25mm are more common nowadays but the trend is going even wider so that gravel riding is not off the menu.

Limited On-Bike Storage

Storage on most road bikes consists of bottle cages and a small saddle bag for a puncture repair kit.

Enough for a few hours in the saddle.

Whilst you can buy racks that don’t need specific mounting points, carbon frames are not designed to carry heavy loads.

It is also not a good idea to clamp heavy racks to carbon as it can be easily weakened and while it won’t fail immediately it might fail eventually.

Touring Bike Characteristics

  • Built for comfort over long distances.
  • Robust steel frames.
  • Longer wheelbase for increased stability when carrying luggage racks.

Relaxed Frame

Steel is the frame material of choice for most serious touring bikes.

The strength of steel makes it ideal for bikes designed to cover big miles.

Although aluminum is becoming more and more popular for touring bikes, it doesn’t have the same flexibility of steel.

On long rides this flexibility contributes massively to comfort.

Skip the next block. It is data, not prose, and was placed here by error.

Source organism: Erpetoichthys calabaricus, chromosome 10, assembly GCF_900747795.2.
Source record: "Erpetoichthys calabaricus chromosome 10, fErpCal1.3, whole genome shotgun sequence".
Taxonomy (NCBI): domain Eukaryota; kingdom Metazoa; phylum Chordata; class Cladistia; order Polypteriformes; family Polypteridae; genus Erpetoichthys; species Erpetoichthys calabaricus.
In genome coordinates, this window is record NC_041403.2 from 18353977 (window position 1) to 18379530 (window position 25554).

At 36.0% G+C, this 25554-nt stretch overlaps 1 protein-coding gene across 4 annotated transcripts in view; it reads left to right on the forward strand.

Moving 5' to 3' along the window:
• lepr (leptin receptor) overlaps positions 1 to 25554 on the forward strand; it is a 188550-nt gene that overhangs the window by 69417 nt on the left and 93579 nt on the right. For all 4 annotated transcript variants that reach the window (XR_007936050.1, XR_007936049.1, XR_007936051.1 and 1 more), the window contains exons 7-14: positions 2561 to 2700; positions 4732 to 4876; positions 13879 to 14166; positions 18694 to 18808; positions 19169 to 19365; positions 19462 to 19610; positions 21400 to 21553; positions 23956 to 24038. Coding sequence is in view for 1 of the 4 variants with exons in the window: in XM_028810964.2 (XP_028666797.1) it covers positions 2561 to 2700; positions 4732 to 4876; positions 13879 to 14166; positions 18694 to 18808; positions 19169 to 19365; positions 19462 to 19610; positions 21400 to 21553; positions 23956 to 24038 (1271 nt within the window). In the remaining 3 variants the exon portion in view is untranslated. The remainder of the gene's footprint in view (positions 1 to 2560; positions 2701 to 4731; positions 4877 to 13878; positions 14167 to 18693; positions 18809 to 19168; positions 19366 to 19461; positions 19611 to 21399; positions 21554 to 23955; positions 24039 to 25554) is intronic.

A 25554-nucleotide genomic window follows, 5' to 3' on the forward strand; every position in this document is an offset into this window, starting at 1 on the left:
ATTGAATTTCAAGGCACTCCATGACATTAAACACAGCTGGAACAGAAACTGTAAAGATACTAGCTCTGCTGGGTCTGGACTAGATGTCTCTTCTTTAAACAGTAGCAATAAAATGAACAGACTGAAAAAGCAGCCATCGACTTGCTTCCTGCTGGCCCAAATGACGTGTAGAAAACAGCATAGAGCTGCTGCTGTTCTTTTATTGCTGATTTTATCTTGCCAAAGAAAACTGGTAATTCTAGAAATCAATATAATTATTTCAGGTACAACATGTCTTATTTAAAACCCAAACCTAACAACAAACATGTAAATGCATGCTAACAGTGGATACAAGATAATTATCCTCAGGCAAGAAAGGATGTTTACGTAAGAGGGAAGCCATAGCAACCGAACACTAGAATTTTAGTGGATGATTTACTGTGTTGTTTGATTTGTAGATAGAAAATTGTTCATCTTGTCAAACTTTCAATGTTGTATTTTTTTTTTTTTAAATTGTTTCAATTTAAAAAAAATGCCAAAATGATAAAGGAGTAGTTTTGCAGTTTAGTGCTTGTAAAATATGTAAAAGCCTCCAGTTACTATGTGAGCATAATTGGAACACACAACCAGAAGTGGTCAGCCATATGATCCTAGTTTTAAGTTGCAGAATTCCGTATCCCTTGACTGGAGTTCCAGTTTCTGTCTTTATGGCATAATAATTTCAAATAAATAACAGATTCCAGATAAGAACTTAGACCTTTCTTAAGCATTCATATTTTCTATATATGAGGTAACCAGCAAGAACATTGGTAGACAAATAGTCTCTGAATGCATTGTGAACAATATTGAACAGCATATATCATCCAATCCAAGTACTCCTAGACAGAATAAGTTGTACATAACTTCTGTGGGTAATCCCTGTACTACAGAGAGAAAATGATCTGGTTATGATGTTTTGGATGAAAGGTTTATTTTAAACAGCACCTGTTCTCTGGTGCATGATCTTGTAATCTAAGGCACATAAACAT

Compared to road bikes, the head tube angle on a touring bike is more relaxed, bringing the handlebar closer to the rider and providing a more upright position.

The last thing you need on an epic ride is an aching back.

The longer wheelbase, or the distance between the front and rear wheel, on a touring frame means much needed stability when carrying panniers.

The longer wheelbase also keeps the panniers away from your heels when pedaling.

You can use panniers on some road bikes too.

In general, touring bikes stick religiously to the KISS principle…Keep It Simple Stupid! 

Disc Brakes

With all the extra weight to bring to a stop, modern touring bikes come equipped with disc brakes.

They have superior stopping power compared to rim brakes, especially in wet conditions.